Do You Have Chickens?
We have owned chickens for around 10 years now. We sure do enjoy the little buggers. The girls name every single one, love on them all, and then inevitably mourn their demise. They remember every single chicken, how it died, strange behavior quirks, and any weird eggs it laid. They remember even the ones that we gave away or sold. This year for 4H, they are wanting to do a project raising chicks to sell. In theory, this is a great idea. In practice, my property is being overrun by chickens! I have long since discovered that under 10 free-range chickens is a nice little flock of chickens. Over 10 free-range chickens is a marauding horde of chickens.
It gets worse when you have roosters. The hens will stay within a few hundred feet of their house. Roosters, on the other hand, will roam long distances to the garden you just planted, or the mulch you just spread, and will take all the hens with them to feast on all those pretty little seeds and seedlings as well. Add in the deer and wild turkeys that come around, and you might as well not bother.
At our last house, we built a 7 foot fence. It kept the chickens out most of the time, and the deer out most of the time too. Last year, here at this new house, I planted a few dozen peas, half a dozen tomato plants, and a few peppers, garlic and onions. You know, you always start every gardening season with such hope!
The deer kept the tomato plants trimmed down to about a foot high and the chickens pecked any actual tomato’s that had the temerity to try to ripen. They ate all the pea seed and scratched up the peppers. They also ate all the blueberries off our 8 plants just before they were ripe, and helped them selves to the majority of the grapes and huckleberries. Luckily, they didn’t eat the garlic and onions, just scratched around them every few days. I think the chickens knew that garlic is a main ingredient in chicken soup. Instead of killing them outright, they decided to torture them like POW’s in a concentration camp. Luckily, I was able to harvest a few sad looking bulbs at the end of the year.
Sigh. My poor garden. Some dreams die hard.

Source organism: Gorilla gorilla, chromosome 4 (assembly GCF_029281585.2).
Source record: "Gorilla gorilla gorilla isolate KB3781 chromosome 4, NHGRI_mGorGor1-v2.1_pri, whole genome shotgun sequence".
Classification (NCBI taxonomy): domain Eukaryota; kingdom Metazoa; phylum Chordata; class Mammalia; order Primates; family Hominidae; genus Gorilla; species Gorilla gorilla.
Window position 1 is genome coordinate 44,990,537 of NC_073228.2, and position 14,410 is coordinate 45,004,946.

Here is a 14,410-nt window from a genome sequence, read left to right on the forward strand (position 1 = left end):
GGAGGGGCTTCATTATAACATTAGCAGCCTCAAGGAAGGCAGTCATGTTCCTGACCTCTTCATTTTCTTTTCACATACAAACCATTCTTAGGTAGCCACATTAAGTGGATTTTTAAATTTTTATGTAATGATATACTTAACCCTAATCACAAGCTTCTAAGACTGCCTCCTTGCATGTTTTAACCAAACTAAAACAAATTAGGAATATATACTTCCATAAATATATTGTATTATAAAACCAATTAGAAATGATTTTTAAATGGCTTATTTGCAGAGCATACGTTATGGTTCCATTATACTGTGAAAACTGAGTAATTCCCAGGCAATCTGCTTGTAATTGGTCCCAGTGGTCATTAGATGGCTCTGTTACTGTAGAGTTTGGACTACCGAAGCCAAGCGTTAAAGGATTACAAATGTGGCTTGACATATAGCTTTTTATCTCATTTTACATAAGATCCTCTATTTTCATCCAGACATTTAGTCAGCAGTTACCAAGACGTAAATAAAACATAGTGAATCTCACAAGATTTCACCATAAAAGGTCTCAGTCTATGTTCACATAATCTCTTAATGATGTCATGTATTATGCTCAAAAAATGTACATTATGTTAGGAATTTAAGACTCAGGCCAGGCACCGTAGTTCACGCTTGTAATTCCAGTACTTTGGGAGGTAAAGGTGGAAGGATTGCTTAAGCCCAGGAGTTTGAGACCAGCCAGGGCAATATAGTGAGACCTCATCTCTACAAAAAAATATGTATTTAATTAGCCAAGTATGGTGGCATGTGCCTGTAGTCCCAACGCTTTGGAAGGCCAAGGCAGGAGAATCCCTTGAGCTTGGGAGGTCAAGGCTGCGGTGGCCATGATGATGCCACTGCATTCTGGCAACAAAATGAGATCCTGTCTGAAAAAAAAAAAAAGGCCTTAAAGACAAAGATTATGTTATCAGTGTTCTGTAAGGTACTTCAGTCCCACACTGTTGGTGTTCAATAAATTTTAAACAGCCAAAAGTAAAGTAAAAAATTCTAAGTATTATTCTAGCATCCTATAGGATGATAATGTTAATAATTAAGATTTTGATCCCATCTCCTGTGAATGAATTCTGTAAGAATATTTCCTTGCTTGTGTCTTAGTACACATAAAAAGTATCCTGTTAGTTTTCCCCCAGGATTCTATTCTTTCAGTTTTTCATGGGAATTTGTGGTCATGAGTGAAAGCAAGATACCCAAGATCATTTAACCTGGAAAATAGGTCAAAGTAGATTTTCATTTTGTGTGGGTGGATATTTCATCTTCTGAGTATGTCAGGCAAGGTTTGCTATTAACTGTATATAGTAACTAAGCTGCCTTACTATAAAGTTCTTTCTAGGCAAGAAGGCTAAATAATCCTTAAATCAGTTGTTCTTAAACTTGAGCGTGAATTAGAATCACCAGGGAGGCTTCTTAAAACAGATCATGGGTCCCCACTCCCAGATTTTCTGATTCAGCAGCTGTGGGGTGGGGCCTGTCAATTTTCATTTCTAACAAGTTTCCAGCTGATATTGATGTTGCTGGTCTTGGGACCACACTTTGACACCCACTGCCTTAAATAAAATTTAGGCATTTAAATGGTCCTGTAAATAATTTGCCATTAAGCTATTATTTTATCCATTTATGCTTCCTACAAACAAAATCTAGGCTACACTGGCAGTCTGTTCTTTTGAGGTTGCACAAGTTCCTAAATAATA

This year I told Josh I want a garden and that means the chickens need to be corralled. They will also need moved as they are exactly where I want to put my garden. He suggested selling them or eating them. The girls were livid. So we decided we would move them behind the arena to an about 10 ft x 50 ft space next to the orchard and fence them in there. The problem is, we have no coop.
The chickens currently are living in a hovel left behind by the former owners of the property. It was built out of an old wire dog kennel, lined with tarps, some wood, and then a wooden frame was built over the top with some type of rubber roofing that is sagging and leaking all over. It is nasty, cold, and unsanitary. The complacent ones go into this structure at night. The suspicious ones roost in the trees directly next to it. Somehow they seem to think that they are safer from raccoons and other predators at night if they are out in the open. Or maybe they think the structure is nasty too. Who knows.
Therefore, most nights Emma and I can be found out by the chicken coop with garden rakes and hoes, gently nudging their sternums until they step up squawking and scolding onto the rake and we are able to gently bring them down to eye level, then quickly whisk them off to the coop. Fishing chickens that are 10 feet up out of the trees is more of a balancing act than it sounds, especially when you are 5 feet up a ladder leaning with your gardening implement slightly to the left and around a branch to reach the chicken that has decided to roost just a bit higher than usual. Still, it prevents occasions where I am woken abruptly at 3 am, and stumbling out of bed, hair on end, no contacts, rush outside in my nightie and boots, broom in hand to try to rescue a chicken being attacked. It isn’t really a scenario I enjoy. Thus the fishing in the trees every evening.
We are battling out whether or not to try to move the nasty structure, and re-build it in a new location (Josh’s idea), or to pour a concrete pad that is much more easily cleaned and build a shed/coop that actually will enclose the chickens and keep them safe, clean and dry (my idea).
Every day I have been looking for Chicken coops on craigslist and other local buy and sell groups. Chicken coops are expensive! Someone is making a killing! Most of them are these cute little mini barn structures that will hold 2-3 chickens with a nice little 3 foot square run. Cute…but I would need at least 5 of them at $300 each for my 15 chickens. Some of them are “home owner specials”, much like the one we currently have. If I wrote the ad, it would go something like this: “We are offering an awesome deal! You can buy our built from old kenneling and scrap, falling down, filthy, tetanus infested maggot den for only $400. Can house up to 20 chickens. You disassemble and haul.” You get the idea. Finally, there are the beautiful perfect coops whose only major flaw is the $1500-$3000 they cost and the fact that we would have to rent a truck and a crane to move them.
So while I have a major bee in my bonnet about getting the chickens moved to start my garden, it has become apparent to me that compromise is going to be key here. I told the girls that we might need to get rid of a few chickens for now (insert weeping and gnashing of teeth), so that we can keep the ones that we have more under control and healthier. I am still negotiating on the coop itself-maybe if we pour the pad this year and set up the nasty old structure on it, then next year we can build an actual coop?